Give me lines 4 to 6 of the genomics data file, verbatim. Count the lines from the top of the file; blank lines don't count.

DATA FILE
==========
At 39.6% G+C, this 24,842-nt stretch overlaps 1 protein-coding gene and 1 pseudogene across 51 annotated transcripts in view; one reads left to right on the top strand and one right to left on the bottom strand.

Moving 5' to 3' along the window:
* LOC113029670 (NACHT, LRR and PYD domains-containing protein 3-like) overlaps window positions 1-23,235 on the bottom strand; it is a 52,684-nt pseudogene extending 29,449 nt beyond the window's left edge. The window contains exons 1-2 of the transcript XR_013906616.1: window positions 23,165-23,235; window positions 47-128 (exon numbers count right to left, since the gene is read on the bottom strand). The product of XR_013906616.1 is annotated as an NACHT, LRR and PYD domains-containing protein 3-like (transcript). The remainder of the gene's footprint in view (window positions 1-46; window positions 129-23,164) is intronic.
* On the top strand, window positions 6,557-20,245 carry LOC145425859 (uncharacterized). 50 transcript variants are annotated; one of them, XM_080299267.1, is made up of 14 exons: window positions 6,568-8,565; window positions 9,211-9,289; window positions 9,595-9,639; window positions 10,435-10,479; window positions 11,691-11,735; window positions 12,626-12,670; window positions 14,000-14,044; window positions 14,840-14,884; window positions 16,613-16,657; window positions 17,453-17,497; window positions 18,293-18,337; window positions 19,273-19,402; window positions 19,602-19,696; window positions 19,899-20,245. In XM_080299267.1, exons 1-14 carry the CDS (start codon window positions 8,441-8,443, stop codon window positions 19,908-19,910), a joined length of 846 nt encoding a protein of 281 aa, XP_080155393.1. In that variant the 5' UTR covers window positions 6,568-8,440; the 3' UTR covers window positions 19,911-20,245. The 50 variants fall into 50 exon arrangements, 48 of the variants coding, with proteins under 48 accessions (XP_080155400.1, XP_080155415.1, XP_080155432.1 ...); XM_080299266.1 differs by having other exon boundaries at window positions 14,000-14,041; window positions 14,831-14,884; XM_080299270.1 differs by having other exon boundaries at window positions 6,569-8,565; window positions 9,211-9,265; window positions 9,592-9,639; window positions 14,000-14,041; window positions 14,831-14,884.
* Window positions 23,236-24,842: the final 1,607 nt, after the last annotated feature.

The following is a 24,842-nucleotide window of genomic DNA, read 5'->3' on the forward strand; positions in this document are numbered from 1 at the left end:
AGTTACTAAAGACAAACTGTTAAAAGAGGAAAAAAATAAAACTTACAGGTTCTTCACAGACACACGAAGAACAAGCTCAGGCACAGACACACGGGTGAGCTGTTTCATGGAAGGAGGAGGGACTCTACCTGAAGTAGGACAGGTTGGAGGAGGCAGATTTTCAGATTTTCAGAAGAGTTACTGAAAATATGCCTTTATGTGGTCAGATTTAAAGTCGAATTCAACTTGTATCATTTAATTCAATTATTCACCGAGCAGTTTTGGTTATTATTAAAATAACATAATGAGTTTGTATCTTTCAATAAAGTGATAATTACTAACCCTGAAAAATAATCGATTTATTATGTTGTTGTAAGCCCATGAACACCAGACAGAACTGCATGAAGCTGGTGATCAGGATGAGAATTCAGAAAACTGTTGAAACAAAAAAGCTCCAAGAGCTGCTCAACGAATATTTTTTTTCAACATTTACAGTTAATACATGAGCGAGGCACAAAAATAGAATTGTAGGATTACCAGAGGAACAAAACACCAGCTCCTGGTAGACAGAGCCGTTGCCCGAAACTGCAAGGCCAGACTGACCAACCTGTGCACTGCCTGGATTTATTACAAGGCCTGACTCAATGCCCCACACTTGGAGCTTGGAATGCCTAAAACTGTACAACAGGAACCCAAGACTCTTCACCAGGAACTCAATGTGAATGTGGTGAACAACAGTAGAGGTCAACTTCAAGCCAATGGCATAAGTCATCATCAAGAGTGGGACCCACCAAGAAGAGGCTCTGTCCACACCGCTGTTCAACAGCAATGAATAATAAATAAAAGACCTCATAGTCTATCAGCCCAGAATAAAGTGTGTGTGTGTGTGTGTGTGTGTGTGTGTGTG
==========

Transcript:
* On the top strand, window positions 6,557-20,245 carry LOC145425859 (uncharacterized). 50 transcript variants are annotated; one of them, XM_080299267.1, is made up of 14 exons: window positions 6,568-8,565; window positions 9,211-9,289; window positions 9,595-9,639; window positions 10,435-10,479; window positions 11,691-11,735; window positions 12,626-12,670; window positions 14,000-14,044; window positions 14,840-14,884; window positions 16,613-16,657; window positions 17,453-17,497; window positions 18,293-18,337; window positions 19,273-19,402; window positions 19,602-19,696; window positions 19,899-20,245. In XM_080299267.1, exons 1-14 carry the CDS (start codon window positions 8,441-8,443, stop codon window positions 19,908-19,910), a joined length of 846 nt encoding a protein of 281 aa, XP_080155393.1. In that variant the 5' UTR covers window positions 6,568-8,440; the 3' UTR covers window positions 19,911-20,245. The 50 variants fall into 50 exon arrangements, 48 of the variants coding, with proteins under 48 accessions (XP_080155400.1, XP_080155415.1, XP_080155432.1 ...); XM_080299266.1 differs by having other exon boundaries at window positions 14,000-14,041; window positions 14,831-14,884; XM_080299270.1 differs by having other exon boundaries at window positions 6,569-8,565; window positions 9,211-9,265; window positions 9,592-9,639; window positions 14,000-14,041; window positions 14,831-14,884.
* Window positions 23,236-24,842: the final 1,607 nt, after the last annotated feature.

The following is a 24,842-nucleotide window of genomic DNA, read 5'->3' on the forward strand; positions in this document are numbered from 1 at the left end: